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I’ve made my own numbers-in-a-grid game


For the past couple of weeks, I’ve been obsessively playing the game Twenty on my phone. The fact that my wife has consistently been ahead of my high scores has nothing to do with it.

The main source of strife in my marriage.

The main source of strife in my marriage.

Twenty is another in the current spate of “numbers-in-a-grid” games that also includes Threes, 10242048 (and its $2^{48}$ clones), Just Get 10, and Quento.

The basic idea is that you have a grid of numbered tiles, and you combine them to build up your score. While there are lots of unimaginative derivatives of the bigger games, there’s a surprisingly large range of different games following this template.

With so many different games being created, I thought that a chap like me should be able to come up with a numbers-in-a-grid game of my own. Yet, for a long time, I just couldn’t come up with anything that was any good.

Yesterday I had a really nice shower, and the accompanying feeling that I’d come up with a really good idea – make a game to do with arithmetic progressions.

#thatlogicproblem round-up

C: $K_A m; \\ K_B d.$

A: $\neg K_A d; \\ m \vDash \neg K_B m.$

B: $d \not\vDash K_B m; \\ (K_A(\neg K_B m)) \vDash K_B (m,d).$

A: $m \wedge K_B(m,d) \vDash K_A (m,d).$

Albert, Bernard and Cheryl have had a busy week. They’re the stars of #thatlogicproblem, a question from a Singapore maths test that was posted to Facebook by a TV presenter and quickly sent the internet deduction-crazy.

First of all: no, it’s not meant to be answered by an average Singaporean student. It’s a hard question from a schools Olympiad test.

I bought


I’m a big fan of novelty domain names: I once bought just so that could be my corresponding address when I submitted a paper. That domain has expired, but my love for one-shot novelty purchases has not!

To celebrate π day this year, I decided that it should be possible to type a little bit of π into the internet and be given the rest of it. You can have dots in domain names, so a domain like “” is possible. I only know π to two decimal places off the top of my head, so I was dismayed to learn that is being squatted.

After a bit of googling to find more digits of π (hey, this website will be really useful once I set it up!), I found the first decimal approximation which hasn’t already been registered:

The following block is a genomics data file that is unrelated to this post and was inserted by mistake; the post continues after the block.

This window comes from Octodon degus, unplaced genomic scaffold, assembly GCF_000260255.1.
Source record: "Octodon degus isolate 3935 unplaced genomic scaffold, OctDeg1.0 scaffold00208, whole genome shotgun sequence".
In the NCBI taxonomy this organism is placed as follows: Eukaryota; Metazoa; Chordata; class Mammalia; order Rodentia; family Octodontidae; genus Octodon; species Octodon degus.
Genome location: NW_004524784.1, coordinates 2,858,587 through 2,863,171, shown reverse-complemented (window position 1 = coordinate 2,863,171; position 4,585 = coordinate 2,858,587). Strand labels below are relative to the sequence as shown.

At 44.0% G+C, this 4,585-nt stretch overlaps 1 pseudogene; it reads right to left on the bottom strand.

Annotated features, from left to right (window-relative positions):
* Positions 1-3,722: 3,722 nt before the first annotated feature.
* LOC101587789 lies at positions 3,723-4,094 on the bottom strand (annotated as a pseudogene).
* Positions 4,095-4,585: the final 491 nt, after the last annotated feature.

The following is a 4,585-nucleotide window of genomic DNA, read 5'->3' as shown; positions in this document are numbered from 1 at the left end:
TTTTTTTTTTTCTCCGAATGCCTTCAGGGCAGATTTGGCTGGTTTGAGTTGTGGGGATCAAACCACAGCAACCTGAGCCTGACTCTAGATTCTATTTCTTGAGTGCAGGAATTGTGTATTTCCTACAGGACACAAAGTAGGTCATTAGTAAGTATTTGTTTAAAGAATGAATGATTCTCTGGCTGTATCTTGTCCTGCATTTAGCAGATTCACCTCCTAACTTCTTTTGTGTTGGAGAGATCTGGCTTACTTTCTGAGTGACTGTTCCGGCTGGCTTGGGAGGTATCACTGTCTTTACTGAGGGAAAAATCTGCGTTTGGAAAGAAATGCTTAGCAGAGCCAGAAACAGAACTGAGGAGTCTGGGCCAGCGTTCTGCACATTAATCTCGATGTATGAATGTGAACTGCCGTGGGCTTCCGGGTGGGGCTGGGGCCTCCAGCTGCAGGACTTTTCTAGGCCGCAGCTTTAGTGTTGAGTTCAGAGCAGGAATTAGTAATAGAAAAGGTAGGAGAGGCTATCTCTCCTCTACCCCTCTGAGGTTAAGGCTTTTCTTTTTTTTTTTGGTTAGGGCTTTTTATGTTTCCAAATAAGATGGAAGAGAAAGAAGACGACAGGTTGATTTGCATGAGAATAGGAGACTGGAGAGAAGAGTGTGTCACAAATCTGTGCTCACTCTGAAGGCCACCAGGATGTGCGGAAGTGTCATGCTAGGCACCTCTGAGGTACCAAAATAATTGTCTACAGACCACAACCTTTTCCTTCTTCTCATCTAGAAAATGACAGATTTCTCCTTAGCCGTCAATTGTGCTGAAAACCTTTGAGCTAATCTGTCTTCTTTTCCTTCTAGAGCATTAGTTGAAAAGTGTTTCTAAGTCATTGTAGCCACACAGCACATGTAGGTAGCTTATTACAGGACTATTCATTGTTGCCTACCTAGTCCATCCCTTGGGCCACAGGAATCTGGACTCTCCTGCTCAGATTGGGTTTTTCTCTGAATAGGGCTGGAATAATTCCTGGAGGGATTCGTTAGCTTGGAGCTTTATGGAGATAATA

Try going there now. It really exists!

I’ve set it up so you get an endlessly scrolling list of decimal digits of π, generated using my favourite unbounded spigot algorithm. I suppose you can consider this my entry in our π approximation challenge.

A good π day’s work.

Wolfram|Alpha can’t. But CP can!

For a while, I’ve been following this cool Twitter account that tweets questions Wolfram|Alpha can’t answer. The genius of it is that the questions all look like things that you could half-imagine the solution algorithm for at a glance, and many of them look like the kinds of questions Wolfram like to give as examples when they’re showing off how clever their system is.

Questions like this:

The answer to that is 278. How do I know that? I know that because I went on a little problem-solving binge answering the questions that Wolfram|Alpha can’t.

Watch out! I’m a blue whale and I’m about to land on you!


I don’t know why this question popped into my head, but it’s been sitting there for the past week and showing no signs of moving on.

Suppose an enemy of mine threw a friendly blue whale at me. Being a friendly whale, it makes the blue-whale-noise equivalent of “DUCK!” to warn me it’s coming.

How quickly does the whale need to be travelling for its warning to be useful?

Apparently I’m not a maths genius (or, On the Subject of Parcel Sizes)

This article on BBC News caught my eye because it has “maths” in the headline. Yes, I’m that easily pleased.

Somewhere in the middle, it says that myHermes requires the “volumetric area” of a parcel to be less than 225cm. That’s right: the “volumetric area” is neither a volume nor an area but a length. Anyway, the formula for volumetric area of a package with sides $a,b,c$, where $a \leq b \leq c$, is

\[ 2(a+b) + c \]

(Importantly, $a$ and $b$ are always the two shortest sides of the package)

So the constraint is

\[ 2(a+b) + c \leq 225 \]

In the next paragraph is the puzzling statement that the maximum allowable volume for a package is $82.68$ litres, or $82680$ cm3. How did they get that?

I decided to do some calculus of variations, or whatever it’s called.

The conclusions you can draw from this graph will SHOCK you

This is a blog post based on a Google+ post about a tweet. I can only hope that it will inspire a further flourishing of vines, instagrams and Yo!-s.

I saw this graph (originally from job stats site posted by a functional programming news site:


The accompanying tweet said

“More reasons to choice Functional Programming – #Clojure and #Haskell highest paying #engineer salaries!”.

Well, should I “choice” Haskell or Clojure, based on the evidence in this graph?